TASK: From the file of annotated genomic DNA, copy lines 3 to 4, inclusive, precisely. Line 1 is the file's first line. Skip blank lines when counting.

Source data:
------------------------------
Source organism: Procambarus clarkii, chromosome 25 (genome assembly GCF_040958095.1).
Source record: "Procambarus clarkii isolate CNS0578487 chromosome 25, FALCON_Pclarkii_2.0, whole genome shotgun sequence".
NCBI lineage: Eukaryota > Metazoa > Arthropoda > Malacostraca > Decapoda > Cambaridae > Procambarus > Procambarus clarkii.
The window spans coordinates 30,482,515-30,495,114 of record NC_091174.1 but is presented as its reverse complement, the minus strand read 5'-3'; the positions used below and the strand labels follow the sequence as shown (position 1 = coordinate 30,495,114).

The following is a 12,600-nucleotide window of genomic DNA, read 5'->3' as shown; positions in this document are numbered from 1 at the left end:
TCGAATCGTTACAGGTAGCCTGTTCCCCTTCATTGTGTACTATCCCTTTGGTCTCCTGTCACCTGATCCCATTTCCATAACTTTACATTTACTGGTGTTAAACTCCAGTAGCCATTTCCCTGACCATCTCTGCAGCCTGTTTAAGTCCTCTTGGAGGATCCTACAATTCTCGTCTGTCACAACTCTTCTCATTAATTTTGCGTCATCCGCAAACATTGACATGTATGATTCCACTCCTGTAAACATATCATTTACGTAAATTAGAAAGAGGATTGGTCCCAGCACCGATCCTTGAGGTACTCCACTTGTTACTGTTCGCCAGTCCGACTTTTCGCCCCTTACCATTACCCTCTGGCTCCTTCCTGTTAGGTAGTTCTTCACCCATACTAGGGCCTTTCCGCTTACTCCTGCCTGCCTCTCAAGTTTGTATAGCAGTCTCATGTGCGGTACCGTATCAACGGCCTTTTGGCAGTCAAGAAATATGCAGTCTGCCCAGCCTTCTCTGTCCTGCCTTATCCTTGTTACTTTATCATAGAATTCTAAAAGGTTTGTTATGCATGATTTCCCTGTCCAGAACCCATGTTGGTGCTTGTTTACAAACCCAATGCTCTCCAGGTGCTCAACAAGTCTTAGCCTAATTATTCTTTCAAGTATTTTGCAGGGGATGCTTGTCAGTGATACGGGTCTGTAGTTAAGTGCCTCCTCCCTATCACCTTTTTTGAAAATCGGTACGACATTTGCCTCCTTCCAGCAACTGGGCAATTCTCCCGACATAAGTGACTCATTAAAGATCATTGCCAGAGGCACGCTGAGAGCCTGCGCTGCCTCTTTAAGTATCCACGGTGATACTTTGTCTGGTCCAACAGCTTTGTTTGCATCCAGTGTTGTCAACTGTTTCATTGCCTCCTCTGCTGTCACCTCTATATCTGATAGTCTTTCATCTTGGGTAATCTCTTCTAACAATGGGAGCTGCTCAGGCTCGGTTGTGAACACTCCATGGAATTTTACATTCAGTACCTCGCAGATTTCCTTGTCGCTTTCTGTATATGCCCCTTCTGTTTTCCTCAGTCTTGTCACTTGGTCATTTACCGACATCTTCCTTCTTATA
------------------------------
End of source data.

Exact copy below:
NCBI lineage: Eukaryota > Metazoa > Arthropoda > Malacostraca > Decapoda > Cambaridae > Procambarus > Procambarus clarkii.
The window spans coordinates 30,482,515-30,495,114 of record NC_091174.1 but is presented as its reverse complement, the minus strand read 5'-3'; the positions used below and the strand labels follow the sequence as shown (position 1 = coordinate 30,495,114).